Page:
Soul Wallet (one of NGC Ventures’ portfolio companies) is an upcoming user-friendly smart contract wallet that leverages account abstraction to provide flexibility in gas fee payments and sponsorships. It also enables Social Recovery capabilities, a security mechanism utilized to recover a crypto wallet without the use of a seed phrase. A majority (e.g., 3 out of 5) of other wallets owned by the user or their trusted friends and family members, called “guardians,” can sign off on the recovery of a wallet to help a user regain access to it. In addition to Social Recovery, Soul Wallet offers two-factor authentication to allow users to designate another wallet to approve transactions. In addition, Soul Wallet abstracts away underlying blockchain mechanics to provide a seamless experience when using Ethereum and its various Layer-2 solutions. Soul Wallet’s One-Click Secure Swap uses account abstraction to let users trade without having to worry about security risks and manual token approvals.


Uniswap’s new product, UniswapX, tackles some of the most pressing challenges in the DeFi space through its intent-centric architecture.

One of the issues UniswapX aims to fix is fragmented liquidity. By aggregating across many liquidity sources, such as Uniswap V2 and V3 pools for various asset pairs, UniswapX aligns with each user’s intent to locate and provide users with the best available prices on assets. This is facilitated by third-party fillers (solvers) who either utilize liquidity from these diverse pools or their own private reserves to fulfill swaps.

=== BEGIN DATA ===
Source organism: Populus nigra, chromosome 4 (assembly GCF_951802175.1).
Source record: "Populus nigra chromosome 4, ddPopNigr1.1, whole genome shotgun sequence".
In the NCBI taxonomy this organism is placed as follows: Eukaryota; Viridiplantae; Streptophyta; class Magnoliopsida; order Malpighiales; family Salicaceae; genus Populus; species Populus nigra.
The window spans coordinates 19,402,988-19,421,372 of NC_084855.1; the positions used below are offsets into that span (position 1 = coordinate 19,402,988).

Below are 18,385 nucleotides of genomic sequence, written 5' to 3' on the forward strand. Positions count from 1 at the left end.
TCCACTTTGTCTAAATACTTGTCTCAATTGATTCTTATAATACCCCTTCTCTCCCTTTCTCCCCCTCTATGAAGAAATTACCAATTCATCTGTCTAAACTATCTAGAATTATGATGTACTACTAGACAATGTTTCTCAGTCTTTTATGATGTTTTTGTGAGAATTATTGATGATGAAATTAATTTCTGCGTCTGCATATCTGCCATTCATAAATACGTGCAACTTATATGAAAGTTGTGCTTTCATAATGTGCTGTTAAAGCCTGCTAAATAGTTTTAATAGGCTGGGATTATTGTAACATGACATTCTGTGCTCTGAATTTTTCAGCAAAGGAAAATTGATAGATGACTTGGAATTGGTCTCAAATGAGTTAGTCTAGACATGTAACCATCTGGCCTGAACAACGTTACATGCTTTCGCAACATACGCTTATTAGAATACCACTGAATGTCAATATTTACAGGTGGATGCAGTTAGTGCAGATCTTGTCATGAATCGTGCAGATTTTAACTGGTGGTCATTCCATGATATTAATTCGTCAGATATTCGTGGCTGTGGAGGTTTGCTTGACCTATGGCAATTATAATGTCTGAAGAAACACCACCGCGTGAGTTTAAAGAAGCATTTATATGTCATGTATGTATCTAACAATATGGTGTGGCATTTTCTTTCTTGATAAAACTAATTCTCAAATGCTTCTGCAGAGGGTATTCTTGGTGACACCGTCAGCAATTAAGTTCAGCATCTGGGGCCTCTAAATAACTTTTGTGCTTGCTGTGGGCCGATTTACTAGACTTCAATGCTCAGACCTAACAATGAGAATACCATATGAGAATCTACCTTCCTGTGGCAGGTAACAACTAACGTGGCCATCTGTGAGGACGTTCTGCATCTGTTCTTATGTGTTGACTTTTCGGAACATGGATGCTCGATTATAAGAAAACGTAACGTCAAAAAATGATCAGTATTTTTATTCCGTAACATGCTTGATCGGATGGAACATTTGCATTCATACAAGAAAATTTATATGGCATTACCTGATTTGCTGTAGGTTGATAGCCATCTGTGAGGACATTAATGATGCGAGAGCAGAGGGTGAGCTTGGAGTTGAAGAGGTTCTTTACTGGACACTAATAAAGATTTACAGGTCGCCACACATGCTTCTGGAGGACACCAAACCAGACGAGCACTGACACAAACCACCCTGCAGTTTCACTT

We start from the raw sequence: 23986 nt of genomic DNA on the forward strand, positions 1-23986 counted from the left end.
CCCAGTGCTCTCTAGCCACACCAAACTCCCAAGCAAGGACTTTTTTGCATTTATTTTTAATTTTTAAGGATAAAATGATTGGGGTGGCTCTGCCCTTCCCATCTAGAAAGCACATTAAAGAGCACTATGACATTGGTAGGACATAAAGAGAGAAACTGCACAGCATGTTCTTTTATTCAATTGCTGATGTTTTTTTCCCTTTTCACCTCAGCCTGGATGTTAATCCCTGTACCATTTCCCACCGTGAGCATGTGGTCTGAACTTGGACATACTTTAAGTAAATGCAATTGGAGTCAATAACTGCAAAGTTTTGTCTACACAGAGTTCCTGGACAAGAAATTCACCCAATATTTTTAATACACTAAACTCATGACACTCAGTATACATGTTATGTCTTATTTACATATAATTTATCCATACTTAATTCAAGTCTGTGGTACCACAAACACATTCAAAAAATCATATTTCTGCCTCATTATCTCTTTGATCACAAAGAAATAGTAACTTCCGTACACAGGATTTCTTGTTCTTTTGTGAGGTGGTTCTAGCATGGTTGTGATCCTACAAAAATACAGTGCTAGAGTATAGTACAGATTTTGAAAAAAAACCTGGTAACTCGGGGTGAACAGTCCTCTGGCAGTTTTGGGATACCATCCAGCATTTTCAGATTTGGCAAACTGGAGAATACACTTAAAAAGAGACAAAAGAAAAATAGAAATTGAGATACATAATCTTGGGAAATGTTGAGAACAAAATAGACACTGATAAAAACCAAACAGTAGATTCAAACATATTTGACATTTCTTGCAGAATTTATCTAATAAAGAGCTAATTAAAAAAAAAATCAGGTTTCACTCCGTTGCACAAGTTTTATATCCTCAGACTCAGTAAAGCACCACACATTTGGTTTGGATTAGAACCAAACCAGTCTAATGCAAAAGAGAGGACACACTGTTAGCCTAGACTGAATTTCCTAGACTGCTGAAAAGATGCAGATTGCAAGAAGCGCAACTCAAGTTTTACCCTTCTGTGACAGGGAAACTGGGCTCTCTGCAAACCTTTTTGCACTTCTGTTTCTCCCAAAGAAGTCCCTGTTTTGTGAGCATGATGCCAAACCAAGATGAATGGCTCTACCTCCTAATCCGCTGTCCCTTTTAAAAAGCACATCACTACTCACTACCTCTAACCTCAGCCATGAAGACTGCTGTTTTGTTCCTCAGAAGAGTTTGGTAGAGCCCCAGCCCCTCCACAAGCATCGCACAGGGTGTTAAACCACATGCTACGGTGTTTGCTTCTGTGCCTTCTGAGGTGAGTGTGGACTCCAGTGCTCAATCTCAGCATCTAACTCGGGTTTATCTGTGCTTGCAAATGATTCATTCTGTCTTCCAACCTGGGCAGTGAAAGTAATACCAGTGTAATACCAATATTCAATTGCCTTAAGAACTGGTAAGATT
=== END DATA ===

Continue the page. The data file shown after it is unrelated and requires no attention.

UniswapX also brings gas-free swaps to its users by having fillers bear the gas fees on swaps and include them in the swap price. This eliminates the need for users to pay for failed swaps or hold the native network token to cover gas costs, further simplifying the Uniswap user experience.

UniswapX’s intent-centric design is also useful to protect against predatory MEV. For instance, UniswapX reduces value loss for users by returning any surplus generated by an order back to the users in the form of price improvement on their swaps. Additionally, UniswapX’s design protects users from frontrunning and sandwich attacks by solvers through the use of Permit2 and a Reactor Contract, ensuring that swaps align with user expectations and reversing swaps that do not. UniswapX’s use of Dutch auction orders with time-dependent execution encourages competition among fillers to minimize opportunities for predatory MEV practices.

Looking ahead, UniswapX has plans for additional features that align with its intent-driven philosophy. The upcoming support for Uniswap V4 is a noteworthy development, but more groundbreaking is the planned introduction of gas-free cross-chain swaps. Users will have the ability to specify the assets they intend to receive on a destination chain, allowing them to bypass the high fees and delays typically associated with cross-chain transactions.

Upcoming Intent Protocols


Anoma (another NGC Ventures portfolio company) is a versatile intent solution under development by Heliax that will enable transactions with conditional agreements. The protocol seeks an optimal match for a user’s intent across blockchains, ensuring that transactions are completed according to a user’s specified conditions. This is achieved through a decentralized counterparty discovery mechanism that removes the need for centralized intermediaries and thereby fortifies the protocol’s alignment with blockchain’s decentralist ethos.